May 11, 2004
The staff of the Committee on Open Government is authorized to issue advisory opinions. The ensuing staff advisory opinion is based solely upon the information presented in your correspondence.
I have received your letter and the materials attached to it.
You referred to an advisory opinion addressed to Mr. John Claasen on February 18 pertaining to his request for records maintained by the Huntington Housing Authority relating to properties owned by "real estate concerns." Although the addresses of the properties were disclosed, the inspection sheets were withheld on the ground that they constitute intra-agency materials falling within the scope of §87(2)(g) of the Freedom of Information Law. I advised that the content of those materials is the key element in determining the extent to which they may be withheld, and that those portions consisting opinion, advice or recommendations could be withheld, but that those consisting of statistical or factual information must be disclosed, unless a different exception to rights of access may be asserted.
You referred to portions of the records prepared by the building inspector in which he offers his "personal observations", as well "Additional Comments." You wrote that those comments "could be used to identify the location of the subsidized housing unit inhabited by tenants receiving Section 8 subsidies." Although my opinion has not changed, I offer the following clarification.
First, it is reiterated that comments in the nature of opinions, advice, conjecture and the like offered on the forms by the building inspector may be withheld under §87(2)(g). However, it is reemphasized that other portions of the records consisting of statistical or factual information must, in my view, be disclosed, again, unless a ground for denial of access separate from §87(2)(g) may be asserted.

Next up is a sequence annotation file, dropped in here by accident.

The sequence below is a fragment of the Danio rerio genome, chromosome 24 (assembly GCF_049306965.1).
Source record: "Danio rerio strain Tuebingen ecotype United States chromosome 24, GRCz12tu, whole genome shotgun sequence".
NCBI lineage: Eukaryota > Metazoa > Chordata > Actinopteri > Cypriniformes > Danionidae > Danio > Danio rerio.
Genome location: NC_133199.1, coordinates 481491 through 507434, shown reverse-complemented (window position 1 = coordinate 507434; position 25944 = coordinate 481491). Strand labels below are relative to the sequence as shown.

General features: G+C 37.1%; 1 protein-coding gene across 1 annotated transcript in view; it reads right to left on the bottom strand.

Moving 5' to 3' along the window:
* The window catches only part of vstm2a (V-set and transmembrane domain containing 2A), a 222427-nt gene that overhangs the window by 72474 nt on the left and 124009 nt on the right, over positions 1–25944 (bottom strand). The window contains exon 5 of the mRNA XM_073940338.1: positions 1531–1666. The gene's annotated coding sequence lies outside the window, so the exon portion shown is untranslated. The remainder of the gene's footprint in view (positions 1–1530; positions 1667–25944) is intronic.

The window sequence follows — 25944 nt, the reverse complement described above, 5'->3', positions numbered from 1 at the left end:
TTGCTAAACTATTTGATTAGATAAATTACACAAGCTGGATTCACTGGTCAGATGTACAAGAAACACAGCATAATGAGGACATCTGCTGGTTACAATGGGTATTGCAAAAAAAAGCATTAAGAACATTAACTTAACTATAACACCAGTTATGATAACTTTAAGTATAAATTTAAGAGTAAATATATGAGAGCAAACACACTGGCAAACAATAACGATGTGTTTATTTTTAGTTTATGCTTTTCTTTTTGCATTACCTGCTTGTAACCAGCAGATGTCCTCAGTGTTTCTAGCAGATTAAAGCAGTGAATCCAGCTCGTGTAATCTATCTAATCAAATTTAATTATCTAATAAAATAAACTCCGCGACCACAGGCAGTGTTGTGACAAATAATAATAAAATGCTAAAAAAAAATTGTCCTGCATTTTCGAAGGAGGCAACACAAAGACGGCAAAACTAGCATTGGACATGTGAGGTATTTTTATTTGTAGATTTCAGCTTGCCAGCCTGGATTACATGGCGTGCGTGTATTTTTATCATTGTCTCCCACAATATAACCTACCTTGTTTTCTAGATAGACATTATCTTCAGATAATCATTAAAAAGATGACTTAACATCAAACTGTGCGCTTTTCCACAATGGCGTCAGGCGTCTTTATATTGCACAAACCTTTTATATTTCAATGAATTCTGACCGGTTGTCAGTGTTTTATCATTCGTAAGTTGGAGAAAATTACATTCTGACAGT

Second, as you suggested, the initial ground for denial may be relevant with respect to records relating to public housing. That provision, §87(2)(a), pertains to records that "are specifically exempted from disclosure by state or federal statute." The only statute of which I am aware in the Public Housing Law that requires confidentiality, §159, provides guidance concerning the disclosure of information furnished by applicants for dwellings in projects maintained by public housing authorities. That statute states in part that:
"[I]nformation acquired by an authority or municipality or by an officer or employee thereof from applicants for dwellings in projects of an authority or municipality or from tenants of dwellings thereof or from members of the family of any such applicant or tenant or from employers of such persons or from any third person, whether voluntarily or by compulsory examination as provided in this chapter, shall be for the exclusive use and information of the authority or municipality in the discharge of its duties under this chapter and shall not be open to the public nor be used in any court in any action or proceeding pending therein unless the authority, municipality or successor in interest thereof is a party or complaining witness to such action or proceeding."
Based on the language quoted above, a public housing authority or municipality can not disclose information identifiable to tenants that is acquired from tenants. Depending on the facts and the nature of the records, a name, an address or other details that could identify a tenant in public housing might properly be withheld.